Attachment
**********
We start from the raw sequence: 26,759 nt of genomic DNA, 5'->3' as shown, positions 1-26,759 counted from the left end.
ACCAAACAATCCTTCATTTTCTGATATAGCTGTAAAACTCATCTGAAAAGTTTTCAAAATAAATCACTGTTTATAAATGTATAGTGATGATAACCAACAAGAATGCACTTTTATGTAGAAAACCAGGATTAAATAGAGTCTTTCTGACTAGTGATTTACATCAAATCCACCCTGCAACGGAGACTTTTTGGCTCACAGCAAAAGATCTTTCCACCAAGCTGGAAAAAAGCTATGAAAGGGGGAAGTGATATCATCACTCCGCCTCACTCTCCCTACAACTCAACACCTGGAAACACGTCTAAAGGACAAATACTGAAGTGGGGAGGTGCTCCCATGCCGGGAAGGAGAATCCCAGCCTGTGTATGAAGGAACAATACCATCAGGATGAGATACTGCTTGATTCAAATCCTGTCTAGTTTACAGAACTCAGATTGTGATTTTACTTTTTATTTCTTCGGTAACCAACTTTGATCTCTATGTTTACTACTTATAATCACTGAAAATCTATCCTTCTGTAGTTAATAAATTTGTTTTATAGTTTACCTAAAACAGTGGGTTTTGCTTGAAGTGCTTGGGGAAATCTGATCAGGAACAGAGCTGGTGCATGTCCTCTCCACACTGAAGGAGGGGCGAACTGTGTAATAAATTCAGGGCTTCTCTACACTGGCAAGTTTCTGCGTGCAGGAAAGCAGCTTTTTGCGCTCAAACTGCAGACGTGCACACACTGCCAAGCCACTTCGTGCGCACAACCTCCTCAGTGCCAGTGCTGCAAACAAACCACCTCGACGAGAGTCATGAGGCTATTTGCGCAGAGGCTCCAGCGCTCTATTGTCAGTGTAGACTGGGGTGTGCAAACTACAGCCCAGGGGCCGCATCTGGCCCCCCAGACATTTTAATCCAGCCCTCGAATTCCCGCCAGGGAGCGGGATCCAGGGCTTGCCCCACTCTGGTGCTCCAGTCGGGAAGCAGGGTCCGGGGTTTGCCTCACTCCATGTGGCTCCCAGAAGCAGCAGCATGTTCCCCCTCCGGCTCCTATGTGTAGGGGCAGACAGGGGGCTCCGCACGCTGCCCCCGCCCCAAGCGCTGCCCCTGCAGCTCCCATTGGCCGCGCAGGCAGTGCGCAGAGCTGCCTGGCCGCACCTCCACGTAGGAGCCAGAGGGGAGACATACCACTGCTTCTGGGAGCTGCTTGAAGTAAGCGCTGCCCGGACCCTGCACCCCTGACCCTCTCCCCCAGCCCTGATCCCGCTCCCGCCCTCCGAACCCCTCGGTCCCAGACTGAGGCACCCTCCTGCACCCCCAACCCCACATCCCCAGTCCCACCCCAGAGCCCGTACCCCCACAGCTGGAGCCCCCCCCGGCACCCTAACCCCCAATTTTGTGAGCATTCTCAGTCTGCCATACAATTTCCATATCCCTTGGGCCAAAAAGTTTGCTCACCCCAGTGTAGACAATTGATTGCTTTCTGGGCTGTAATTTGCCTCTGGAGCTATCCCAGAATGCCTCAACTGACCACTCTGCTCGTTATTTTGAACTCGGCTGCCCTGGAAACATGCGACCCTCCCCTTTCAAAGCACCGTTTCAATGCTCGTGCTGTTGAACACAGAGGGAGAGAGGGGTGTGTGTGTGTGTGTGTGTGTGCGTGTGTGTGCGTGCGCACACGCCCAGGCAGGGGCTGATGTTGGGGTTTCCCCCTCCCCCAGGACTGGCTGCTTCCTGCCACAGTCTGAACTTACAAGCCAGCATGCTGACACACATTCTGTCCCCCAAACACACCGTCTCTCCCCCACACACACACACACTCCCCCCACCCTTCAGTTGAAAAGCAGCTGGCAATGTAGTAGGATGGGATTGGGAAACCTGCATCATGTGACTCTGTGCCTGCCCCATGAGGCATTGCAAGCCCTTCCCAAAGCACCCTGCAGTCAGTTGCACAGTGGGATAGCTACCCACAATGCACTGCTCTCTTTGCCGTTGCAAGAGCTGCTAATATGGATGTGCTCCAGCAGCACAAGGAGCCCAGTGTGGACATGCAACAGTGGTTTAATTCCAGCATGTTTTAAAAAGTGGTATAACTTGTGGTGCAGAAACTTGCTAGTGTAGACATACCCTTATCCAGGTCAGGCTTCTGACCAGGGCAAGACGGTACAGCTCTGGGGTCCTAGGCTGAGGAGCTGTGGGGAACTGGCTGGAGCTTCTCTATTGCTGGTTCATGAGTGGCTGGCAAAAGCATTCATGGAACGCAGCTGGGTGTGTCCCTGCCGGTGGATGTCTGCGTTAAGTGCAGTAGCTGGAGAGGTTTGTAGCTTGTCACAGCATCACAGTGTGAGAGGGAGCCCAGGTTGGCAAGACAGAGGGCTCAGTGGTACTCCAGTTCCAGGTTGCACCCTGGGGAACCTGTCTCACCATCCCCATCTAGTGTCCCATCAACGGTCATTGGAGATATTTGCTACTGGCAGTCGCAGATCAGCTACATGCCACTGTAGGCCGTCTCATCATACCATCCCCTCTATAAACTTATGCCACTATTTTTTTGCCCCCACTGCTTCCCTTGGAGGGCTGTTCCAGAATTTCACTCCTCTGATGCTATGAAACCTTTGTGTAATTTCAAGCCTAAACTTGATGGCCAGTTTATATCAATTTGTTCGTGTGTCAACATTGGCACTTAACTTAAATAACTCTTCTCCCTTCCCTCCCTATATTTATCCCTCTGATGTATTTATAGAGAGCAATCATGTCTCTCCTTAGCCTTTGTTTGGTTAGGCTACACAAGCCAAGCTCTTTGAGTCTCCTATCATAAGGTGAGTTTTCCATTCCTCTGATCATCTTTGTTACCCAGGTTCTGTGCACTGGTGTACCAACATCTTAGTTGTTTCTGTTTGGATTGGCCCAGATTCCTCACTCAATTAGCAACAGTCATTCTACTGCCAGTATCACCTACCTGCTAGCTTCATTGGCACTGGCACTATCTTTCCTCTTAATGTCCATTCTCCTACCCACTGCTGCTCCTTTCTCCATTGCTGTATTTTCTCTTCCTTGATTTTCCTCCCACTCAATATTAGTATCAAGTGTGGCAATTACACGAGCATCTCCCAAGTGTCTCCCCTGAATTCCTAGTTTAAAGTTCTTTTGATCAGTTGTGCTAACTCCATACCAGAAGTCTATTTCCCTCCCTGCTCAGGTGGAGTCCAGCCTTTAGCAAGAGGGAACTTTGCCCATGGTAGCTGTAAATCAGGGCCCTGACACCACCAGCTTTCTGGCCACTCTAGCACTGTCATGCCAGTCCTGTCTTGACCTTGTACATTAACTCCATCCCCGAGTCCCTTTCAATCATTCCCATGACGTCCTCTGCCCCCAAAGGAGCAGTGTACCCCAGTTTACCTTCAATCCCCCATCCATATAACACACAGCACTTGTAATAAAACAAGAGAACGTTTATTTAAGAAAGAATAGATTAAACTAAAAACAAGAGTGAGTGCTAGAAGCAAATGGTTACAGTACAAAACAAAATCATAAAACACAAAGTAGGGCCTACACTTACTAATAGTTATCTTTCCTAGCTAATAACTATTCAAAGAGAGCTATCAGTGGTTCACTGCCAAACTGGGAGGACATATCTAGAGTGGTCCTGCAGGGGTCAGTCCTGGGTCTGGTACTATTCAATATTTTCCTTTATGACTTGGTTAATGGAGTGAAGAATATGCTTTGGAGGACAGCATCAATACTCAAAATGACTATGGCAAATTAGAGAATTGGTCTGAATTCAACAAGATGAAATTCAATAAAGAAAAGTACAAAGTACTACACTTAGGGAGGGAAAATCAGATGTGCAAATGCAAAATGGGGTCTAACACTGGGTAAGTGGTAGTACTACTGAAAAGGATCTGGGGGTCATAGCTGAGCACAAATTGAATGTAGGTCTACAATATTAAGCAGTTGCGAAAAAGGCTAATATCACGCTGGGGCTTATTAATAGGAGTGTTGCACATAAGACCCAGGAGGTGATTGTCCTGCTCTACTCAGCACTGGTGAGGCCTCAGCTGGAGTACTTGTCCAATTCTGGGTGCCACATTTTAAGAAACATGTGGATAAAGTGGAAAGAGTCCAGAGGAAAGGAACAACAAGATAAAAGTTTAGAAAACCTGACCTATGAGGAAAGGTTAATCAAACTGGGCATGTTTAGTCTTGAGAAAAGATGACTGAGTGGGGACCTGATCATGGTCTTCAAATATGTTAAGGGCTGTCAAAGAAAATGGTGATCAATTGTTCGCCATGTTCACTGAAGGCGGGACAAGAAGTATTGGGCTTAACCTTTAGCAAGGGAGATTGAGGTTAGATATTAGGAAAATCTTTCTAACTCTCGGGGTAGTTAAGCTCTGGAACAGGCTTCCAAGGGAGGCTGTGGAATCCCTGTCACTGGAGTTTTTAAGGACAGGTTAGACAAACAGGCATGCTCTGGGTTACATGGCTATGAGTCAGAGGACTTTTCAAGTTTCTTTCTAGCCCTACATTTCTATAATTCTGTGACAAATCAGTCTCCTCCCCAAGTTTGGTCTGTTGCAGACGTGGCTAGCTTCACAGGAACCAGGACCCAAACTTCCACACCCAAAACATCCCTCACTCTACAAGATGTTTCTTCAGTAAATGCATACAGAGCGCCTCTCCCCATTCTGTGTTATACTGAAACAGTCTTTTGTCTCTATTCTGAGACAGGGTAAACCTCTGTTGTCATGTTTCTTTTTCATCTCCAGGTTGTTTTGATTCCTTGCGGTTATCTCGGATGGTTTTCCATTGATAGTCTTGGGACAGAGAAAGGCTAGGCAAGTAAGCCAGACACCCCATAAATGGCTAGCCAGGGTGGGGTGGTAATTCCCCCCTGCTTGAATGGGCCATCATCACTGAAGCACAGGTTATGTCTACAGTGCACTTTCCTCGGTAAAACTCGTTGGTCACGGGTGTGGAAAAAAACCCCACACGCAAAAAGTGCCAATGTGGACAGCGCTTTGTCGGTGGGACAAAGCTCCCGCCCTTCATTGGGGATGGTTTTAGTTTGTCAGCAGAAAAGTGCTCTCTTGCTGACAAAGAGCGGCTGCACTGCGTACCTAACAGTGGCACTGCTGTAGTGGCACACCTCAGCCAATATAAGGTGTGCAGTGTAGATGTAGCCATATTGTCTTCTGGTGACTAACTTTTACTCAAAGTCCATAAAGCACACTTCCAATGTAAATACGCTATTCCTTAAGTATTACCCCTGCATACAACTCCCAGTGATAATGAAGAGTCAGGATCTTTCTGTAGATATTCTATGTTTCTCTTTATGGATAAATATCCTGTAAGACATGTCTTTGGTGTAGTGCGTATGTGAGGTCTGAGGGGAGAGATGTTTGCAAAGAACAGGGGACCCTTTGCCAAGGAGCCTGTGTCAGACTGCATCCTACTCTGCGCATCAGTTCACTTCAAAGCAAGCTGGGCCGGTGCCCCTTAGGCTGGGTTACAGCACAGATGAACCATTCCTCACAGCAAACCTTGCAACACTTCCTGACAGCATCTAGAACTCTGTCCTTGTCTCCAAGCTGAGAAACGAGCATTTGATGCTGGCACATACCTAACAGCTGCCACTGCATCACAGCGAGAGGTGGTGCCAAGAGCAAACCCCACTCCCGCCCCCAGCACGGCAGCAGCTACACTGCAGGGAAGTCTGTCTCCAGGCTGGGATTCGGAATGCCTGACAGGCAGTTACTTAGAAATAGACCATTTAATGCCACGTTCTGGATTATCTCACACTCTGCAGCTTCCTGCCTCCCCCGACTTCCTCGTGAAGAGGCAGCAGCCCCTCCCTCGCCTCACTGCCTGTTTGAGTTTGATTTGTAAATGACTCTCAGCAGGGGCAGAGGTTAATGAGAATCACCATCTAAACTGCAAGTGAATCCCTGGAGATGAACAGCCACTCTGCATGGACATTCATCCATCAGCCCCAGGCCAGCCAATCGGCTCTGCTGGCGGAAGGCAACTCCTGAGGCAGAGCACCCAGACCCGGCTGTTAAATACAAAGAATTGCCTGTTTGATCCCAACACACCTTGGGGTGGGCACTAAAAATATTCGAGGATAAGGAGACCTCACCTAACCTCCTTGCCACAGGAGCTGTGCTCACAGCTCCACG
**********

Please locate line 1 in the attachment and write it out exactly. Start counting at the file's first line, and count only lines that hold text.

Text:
We start from the raw sequence: 26,759 nt of genomic DNA, 5'->3' as shown, positions 1-26,759 counted from the left end.